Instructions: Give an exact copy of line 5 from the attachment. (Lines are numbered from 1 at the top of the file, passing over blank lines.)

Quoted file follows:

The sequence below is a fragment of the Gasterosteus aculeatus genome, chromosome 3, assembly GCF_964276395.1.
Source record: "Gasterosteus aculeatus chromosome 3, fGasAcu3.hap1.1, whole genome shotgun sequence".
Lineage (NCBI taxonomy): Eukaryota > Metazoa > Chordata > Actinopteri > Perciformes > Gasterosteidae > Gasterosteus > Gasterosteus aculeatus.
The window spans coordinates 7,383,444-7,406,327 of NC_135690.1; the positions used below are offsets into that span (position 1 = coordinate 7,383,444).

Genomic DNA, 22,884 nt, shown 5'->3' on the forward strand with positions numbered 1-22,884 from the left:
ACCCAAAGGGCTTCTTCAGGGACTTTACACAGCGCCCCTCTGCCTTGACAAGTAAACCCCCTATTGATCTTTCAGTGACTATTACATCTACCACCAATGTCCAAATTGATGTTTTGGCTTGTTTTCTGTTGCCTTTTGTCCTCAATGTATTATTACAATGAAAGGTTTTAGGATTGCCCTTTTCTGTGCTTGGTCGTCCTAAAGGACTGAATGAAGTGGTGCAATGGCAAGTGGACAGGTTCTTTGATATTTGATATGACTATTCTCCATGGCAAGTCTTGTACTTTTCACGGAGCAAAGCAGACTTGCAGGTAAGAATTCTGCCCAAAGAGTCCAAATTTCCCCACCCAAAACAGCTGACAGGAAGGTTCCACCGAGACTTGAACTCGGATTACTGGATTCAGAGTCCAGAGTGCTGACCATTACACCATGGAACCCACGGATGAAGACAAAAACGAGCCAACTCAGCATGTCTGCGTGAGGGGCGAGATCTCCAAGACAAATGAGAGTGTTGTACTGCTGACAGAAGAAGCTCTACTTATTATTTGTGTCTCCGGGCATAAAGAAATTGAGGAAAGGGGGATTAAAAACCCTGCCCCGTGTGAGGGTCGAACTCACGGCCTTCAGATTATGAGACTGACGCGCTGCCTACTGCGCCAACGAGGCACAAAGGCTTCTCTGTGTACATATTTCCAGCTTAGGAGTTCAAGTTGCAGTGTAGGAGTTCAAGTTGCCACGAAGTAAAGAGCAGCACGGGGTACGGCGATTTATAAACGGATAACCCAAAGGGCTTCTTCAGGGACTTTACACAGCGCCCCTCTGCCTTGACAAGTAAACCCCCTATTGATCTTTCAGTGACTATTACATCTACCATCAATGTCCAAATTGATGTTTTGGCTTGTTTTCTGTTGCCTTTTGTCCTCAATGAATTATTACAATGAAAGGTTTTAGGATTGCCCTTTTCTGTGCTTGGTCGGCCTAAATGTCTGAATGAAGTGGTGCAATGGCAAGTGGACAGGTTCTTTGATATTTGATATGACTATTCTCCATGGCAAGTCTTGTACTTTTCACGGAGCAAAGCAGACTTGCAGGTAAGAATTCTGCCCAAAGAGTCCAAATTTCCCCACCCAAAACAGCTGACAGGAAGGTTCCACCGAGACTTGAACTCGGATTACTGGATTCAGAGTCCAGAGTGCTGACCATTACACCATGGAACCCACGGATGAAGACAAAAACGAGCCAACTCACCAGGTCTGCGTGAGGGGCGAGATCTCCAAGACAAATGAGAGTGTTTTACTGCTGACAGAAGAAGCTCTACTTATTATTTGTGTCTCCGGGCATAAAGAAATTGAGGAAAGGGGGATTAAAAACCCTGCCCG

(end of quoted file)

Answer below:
Genomic DNA, 22,884 nt, shown 5'->3' on the forward strand with positions numbered 1-22,884 from the left: